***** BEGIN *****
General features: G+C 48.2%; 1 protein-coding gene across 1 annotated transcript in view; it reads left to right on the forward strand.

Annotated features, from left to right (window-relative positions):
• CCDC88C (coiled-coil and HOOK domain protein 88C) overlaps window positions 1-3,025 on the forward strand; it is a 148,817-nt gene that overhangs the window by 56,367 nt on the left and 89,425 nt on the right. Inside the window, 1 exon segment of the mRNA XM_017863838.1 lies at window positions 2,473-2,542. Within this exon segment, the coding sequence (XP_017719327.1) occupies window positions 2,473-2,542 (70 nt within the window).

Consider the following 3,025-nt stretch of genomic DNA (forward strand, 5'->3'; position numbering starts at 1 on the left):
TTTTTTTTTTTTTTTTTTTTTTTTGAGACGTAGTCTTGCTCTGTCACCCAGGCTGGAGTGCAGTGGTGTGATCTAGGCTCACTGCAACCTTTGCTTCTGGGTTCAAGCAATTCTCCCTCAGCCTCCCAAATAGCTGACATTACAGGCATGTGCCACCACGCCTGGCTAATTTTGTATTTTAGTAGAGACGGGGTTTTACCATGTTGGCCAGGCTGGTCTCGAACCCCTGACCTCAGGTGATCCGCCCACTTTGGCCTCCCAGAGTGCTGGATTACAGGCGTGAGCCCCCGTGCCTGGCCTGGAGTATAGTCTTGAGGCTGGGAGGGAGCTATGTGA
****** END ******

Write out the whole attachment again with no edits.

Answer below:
General features: G+C 48.2%; 1 protein-coding gene across 1 annotated transcript in view; it reads left to right on the forward strand.

Annotated features, from left to right (window-relative positions):
• CCDC88C (coiled-coil and HOOK domain protein 88C) overlaps window positions 1-3,025 on the forward strand; it is a 148,817-nt gene that overhangs the window by 56,367 nt on the left and 89,425 nt on the right. Inside the window, 1 exon segment of the mRNA XM_017863838.1 lies at window positions 2,473-2,542. Within this exon segment, the coding sequence (XP_017719327.1) occupies window positions 2,473-2,542 (70 nt within the window).

Consider the following 3,025-nt stretch of genomic DNA (forward strand, 5'->3'; position numbering starts at 1 on the left):
TTTTTTTTTTTTTTTTTTTTTTTTGAGACGTAGTCTTGCTCTGTCACCCAGGCTGGAGTGCAGTGGTGTGATCTAGGCTCACTGCAACCTTTGCTTCTGGGTTCAAGCAATTCTCCCTCAGCCTCCCAAATAGCTGACATTACAGGCATGTGCCACCACGCCTGGCTAATTTTGTATTTTAGTAGAGACGGGGTTTTACCATGTTGGCCAGGCTGGTCTCGAACCCCTGACCTCAGGTGATCCGCCCACTTTGGCCTCCCAGAGTGCTGGATTACAGGCGTGAGCCCCCGTGCCTGGCCTGGAGTATAGTCTTGAGGCTGGGAGGGAGCTATGTGA